Bryce Harper, the baseball phenom from Las Vegas High School, has no future in high school. An extraordinary player is ready to make an unusual move.
Harper, a 16-year-old who just completed his sophomore year, has registered at the College of Southern Nevada, where he plans to attend classes in August and play for the Coyotes next season.
His father, Ron Harper, announced the decision Saturday while in Oklahoma City for a baseball tournament.
"Bryce is always looking for his next challenge," Ron Harper said. "He's going to pursue his education, too. He's going to get pushed academically and athletically.
"I don't see a problem with it. I think we've handled it the right way. I think it will be a great story."
Bryce Harper gained national acclaim by appearing on the June 8 cover of Sports Illustrated as "Baseball's Chosen One." The story hinted at his plans to enroll in junior college to prepare for his professional career.
Harper, a 6-foot-3-inch catcher, hit .626 with 14 home runs and 55 RBIs for the Wildcats this season. He also had 36 stolen bases.
With his combination of power and speed, Harper is projected to be the top pick in the major league draft when he's eligible. That should be next June.
Ron Harper said his son, who turns 17 on Oct. 16, will be draft eligible "in 2010 or 2011. ... There are a lot of rules that people don't know about."
Bryce Harper and his mother, Sheri, recently went to CSN and signed enrollment forms and his letter of intent to play baseball. Harper is aiming to earn his GED test credentials in the fall.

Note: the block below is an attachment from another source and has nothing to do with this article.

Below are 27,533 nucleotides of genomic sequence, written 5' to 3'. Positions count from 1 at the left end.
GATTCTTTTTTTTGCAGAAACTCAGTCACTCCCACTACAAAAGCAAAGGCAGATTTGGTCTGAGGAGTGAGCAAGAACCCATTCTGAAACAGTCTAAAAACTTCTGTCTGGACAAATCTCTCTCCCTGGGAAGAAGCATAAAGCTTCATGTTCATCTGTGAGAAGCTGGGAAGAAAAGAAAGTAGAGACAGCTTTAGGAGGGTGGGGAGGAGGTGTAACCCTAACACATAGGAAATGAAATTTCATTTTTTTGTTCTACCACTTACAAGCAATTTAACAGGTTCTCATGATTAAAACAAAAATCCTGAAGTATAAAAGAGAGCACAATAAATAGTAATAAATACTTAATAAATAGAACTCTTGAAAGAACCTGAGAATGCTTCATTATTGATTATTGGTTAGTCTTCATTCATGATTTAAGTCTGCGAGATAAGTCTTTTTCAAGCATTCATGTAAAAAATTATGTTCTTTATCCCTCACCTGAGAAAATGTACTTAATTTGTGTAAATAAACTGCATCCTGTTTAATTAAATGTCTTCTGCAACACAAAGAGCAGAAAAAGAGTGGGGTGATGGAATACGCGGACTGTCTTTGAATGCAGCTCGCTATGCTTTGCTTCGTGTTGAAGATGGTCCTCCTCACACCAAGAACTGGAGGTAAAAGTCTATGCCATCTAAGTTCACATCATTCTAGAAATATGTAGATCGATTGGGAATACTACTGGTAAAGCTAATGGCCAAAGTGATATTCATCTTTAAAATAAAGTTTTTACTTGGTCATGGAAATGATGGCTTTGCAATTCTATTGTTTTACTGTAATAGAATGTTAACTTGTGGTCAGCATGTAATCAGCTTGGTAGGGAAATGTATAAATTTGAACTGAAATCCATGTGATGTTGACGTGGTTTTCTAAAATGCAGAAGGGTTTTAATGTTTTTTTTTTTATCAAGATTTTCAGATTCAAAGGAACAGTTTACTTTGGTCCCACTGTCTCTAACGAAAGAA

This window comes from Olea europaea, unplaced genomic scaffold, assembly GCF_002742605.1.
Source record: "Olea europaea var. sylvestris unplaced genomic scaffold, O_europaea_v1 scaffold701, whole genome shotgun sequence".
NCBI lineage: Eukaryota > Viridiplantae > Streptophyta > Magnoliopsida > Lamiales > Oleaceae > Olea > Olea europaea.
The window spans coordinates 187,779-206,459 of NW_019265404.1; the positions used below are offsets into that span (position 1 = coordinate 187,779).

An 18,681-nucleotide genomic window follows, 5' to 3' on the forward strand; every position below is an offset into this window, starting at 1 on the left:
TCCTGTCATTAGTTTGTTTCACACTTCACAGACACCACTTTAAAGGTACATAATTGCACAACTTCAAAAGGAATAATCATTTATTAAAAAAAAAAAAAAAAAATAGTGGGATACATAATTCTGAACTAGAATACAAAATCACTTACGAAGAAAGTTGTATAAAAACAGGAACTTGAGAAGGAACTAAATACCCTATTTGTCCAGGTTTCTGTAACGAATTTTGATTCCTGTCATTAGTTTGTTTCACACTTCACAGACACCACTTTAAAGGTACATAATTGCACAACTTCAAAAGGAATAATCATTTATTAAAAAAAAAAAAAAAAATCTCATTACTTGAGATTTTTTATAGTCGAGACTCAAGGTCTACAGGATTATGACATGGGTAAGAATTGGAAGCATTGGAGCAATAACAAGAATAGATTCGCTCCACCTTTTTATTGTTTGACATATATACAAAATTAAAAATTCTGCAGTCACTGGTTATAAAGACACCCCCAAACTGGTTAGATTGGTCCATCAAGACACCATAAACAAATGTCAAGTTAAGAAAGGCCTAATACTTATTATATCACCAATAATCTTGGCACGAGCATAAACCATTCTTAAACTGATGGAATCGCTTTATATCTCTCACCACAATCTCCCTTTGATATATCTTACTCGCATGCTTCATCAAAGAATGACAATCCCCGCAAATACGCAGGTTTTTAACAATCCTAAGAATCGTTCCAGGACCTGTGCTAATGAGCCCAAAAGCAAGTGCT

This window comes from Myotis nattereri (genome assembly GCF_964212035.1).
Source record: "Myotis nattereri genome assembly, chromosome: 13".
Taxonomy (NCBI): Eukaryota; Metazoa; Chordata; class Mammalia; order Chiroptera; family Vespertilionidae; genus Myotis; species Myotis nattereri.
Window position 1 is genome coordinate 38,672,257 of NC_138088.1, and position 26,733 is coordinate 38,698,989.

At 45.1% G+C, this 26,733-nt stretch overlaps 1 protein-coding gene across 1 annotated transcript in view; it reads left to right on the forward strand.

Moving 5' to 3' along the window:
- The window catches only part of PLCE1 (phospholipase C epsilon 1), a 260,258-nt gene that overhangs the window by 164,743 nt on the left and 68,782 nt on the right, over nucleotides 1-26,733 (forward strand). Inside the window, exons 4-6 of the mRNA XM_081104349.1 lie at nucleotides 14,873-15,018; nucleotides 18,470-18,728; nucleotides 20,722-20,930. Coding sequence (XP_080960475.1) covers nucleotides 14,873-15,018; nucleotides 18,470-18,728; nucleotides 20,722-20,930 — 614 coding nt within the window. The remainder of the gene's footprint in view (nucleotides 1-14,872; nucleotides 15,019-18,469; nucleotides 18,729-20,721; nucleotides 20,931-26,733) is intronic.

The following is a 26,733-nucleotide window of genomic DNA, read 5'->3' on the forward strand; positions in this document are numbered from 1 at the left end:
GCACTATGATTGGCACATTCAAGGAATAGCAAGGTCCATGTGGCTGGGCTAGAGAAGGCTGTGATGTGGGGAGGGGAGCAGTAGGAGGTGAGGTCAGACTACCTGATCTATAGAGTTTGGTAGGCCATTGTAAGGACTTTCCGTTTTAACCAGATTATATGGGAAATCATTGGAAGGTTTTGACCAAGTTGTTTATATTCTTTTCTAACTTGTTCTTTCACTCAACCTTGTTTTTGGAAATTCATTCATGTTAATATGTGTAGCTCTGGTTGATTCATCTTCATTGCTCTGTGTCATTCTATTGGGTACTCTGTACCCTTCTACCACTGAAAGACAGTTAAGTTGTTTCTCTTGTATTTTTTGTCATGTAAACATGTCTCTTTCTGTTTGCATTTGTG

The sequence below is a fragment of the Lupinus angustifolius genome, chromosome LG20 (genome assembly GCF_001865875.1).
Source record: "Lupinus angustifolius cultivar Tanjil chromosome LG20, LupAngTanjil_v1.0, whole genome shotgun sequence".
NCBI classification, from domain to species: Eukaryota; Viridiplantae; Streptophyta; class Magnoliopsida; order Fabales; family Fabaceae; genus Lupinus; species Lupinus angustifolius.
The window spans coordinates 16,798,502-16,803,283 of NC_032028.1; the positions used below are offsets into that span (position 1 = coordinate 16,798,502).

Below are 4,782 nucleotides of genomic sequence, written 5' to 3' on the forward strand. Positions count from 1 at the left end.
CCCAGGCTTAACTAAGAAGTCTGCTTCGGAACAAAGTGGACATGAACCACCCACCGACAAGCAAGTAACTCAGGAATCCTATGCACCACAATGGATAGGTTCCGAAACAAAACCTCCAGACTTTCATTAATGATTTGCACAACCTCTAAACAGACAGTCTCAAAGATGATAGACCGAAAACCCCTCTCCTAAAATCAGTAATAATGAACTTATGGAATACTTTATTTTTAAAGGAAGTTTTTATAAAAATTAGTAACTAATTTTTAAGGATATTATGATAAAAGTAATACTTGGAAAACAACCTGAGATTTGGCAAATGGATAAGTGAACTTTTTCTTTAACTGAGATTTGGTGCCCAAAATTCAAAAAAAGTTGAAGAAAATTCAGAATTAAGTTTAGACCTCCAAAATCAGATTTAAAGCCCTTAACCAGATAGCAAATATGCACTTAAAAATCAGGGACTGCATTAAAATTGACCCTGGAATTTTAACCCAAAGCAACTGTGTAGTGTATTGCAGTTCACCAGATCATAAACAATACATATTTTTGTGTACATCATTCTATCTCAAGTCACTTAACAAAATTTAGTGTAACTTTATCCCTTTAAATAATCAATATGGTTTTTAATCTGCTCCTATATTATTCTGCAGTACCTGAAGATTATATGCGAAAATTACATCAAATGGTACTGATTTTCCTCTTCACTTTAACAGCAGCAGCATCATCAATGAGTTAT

"He was thinking about it. He initiated it," Ron Harper said. "He said, 'Dad, why can't I take my GED and do this?' "
The minimum age for major league draft eligibility is 16, upon completion of high school.
Ron Harper said Las Vegas High administrators and baseball coach Sam Thomas are "all supportive" of the move, though he expects detractors might surface.
"There are going to be critics. I can't worry about what people think. People are going to see what they want to see and say what they want to say," Ron Harper said. "I think this prepares him for life, playing the game of baseball.
"People question your parenting and what you're doing. Honestly, we don't think it's that big a deal. He's not leaving school to go work in a fast-food restaurant. Bryce is a good kid. He's smart, and he's going to get his education."
CSN coach Tim Chambers is a longtime friend of the Harper family.
"That's the only way this works out. I've known Tim for about 25 years," Ron Harper said. "Tim is going to take care of him. I couldn't send Bryce somewhere else. If I sent him across the country, I might second-guess myself and think I was crazy."
Bryan Harper, Bryce's brother, is transferring from Cal State Northridge to play for the Coyotes next season, so Bryce will have a strong support group at CSN. Bryan is a 6-5 left-handed pitcher.
"It's phenomenal because I get to play with my brother," Bryce said.
Ron Harper said he and Bryce have faced a "media frenzy" since arriving in Oklahoma City last week, a result of the publicity from the Sports Illustrated cover story.
"I've always tried to keep him humble," Ron Harper said. "But Bryce has always made good decisions on his own. He needs to be a good role model.
"My son is going to live with us and still eat at the same table. His brother will be a mentor to him. Why can't it be a good story?"
Contact reporter Matt Youmans at email@example.com or 702-387-2907.